Editor’s note: Today I am re-posting my first article for Joyous Paradox in honor of the blog’s second birthday coming up in December 2013. I’m drinking my coffee out of a commercial mug rather than a hand carved porcelain cup, but my hands are still central to my work as a caregiver. The illustration, a World War II-era poster, is new. Thank you for reading; may you be well. — MAB
If you were here this morning as I write the first entry in the Joyous Paradox blog, I would offer you tea or coffee. We would take our warm drinks in carved porcelain cups shaped by the hands of the maker, my potter friend Lisa Dolliver, and sit side-by-side on the living-room sofa, watching the words appear on the laptop computer screen.
Perhaps the best place to start is for me to tell you a story about my hands. When I look down at them now I see how much broader and more muscular they are than they were the day I knocked on the door of a home-care client* as a newly-minted certified nursing assistant.
“I’m her nephew,” announced the tall man* who opened the door. “She just started a new round of chemo, so she’s going to be throwing up all day.”
“All right!” I said to myself. “It’s going to be a battle day!”
I dumped my bag behind the chair and pulled on my new disposable latex gloves, the ones we’d practiced putting on and taking off in the approved, sanitary manner during my course for nurses’ aides. We were supposed to wash our hands before putting on the gloves, but I figured I better be ready. I held the pink plastic emesis basin as my client retched into it and then helped her sink back onto her pillow. She looked up at me and our eyes met.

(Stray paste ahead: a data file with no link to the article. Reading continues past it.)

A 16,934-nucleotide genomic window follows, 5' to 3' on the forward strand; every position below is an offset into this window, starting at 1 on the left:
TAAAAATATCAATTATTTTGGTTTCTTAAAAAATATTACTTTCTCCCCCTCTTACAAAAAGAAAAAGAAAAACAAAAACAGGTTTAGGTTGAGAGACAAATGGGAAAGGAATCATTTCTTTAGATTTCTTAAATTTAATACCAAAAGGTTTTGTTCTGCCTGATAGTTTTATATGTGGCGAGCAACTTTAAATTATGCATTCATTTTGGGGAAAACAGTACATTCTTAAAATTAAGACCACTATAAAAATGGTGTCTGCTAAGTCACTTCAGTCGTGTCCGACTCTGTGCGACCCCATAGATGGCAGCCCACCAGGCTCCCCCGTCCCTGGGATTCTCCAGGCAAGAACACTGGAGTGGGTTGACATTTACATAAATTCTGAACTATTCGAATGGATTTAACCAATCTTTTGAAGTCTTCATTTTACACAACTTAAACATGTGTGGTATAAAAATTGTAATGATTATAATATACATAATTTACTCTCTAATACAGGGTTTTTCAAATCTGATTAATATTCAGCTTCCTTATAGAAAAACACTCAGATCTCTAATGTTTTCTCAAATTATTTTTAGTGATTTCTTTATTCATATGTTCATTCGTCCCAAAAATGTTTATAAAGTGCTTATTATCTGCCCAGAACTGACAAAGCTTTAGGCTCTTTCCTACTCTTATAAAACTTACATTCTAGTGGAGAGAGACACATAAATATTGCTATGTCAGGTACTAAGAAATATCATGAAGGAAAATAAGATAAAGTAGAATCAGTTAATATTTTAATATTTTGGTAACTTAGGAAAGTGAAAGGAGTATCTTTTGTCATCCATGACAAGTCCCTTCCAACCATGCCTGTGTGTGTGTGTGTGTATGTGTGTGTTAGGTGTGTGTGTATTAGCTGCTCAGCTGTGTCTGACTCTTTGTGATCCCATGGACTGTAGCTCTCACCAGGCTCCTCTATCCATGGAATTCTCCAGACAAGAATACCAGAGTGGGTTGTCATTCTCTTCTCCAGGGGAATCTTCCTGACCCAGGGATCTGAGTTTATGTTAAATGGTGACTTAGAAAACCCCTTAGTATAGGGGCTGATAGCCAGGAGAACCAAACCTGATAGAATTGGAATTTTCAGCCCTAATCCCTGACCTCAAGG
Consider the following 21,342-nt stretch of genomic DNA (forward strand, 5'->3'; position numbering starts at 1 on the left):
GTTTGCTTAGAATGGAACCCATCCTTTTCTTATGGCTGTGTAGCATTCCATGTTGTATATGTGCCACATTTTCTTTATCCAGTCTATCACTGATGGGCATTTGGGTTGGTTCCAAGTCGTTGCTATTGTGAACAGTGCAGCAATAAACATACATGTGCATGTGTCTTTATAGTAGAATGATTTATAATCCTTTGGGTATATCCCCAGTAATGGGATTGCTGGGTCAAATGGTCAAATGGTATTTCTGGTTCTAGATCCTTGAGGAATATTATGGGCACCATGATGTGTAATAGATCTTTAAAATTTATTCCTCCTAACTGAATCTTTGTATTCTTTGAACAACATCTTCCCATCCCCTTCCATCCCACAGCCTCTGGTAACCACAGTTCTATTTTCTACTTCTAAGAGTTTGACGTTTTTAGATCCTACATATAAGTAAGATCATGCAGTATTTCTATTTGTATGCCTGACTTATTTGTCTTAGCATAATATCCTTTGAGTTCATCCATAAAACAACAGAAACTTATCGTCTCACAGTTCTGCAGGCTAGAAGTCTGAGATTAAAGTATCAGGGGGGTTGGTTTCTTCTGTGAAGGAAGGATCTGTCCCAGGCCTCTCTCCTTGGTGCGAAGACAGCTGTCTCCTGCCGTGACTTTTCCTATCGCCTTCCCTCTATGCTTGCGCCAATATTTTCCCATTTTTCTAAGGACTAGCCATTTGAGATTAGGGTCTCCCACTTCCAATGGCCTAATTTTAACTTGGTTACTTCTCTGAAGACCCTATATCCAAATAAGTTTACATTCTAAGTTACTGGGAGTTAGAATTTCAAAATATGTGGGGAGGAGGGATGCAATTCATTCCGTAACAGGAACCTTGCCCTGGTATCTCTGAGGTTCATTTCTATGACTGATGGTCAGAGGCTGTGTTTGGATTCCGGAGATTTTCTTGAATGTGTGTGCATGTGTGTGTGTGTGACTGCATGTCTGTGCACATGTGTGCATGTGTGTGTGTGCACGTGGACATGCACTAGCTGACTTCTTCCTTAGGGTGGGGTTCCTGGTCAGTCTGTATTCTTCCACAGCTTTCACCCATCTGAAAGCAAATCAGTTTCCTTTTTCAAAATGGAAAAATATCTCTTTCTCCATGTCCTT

Later, emptying the emesis basin in my client’s bathroom, I remembered telling myself that I’d rather clean toilets for a living than work in a cubicle again. My previous occupation, despite its noble purpose, had not always been a good fit. On the other hand, this new role required a willingness to get way closer to the naked truths of ingestion, digestion, and waste elimination than most people I knew seemed willing to do.
Years of helping elders wash and tend their bodies or clothing or living spaces have roughened my hands and put calluses on my fingers. My nails are short and in winter my right thumb especially tends to develop little cracks in the skin. But as I would tell you if we were here together, I think that on balance getting close to the often messy realities of bodily experience has been good for me, as well as being essential for many of my clients.
Sometimes when I see a new client for the first time I make a point of cleaning their bathroom, not just for the sake of good hygiene and infection control, but also because I want them to know that I’m here to do anything they need, within the bounds, of course, of my strength and skill. This caregiving work has made me feel a little more comfortable with my own physical frailty and emotional vulnerability. To feel that comfort is to experience the paradox of human connection, wherein our deepest moments of shared fear, pain, and loss can bring healing — and even joy.
*Names and descriptions of clients and families have been changed to protect their privacy.
Image credit: Wash Your Hands Often, poster, 1941-1945. By Seymour Nydorf, Office of War Information, via Wikimedia Commons. I found the poster available for sale at the New York Times Store by searching on Seymour Nydorf.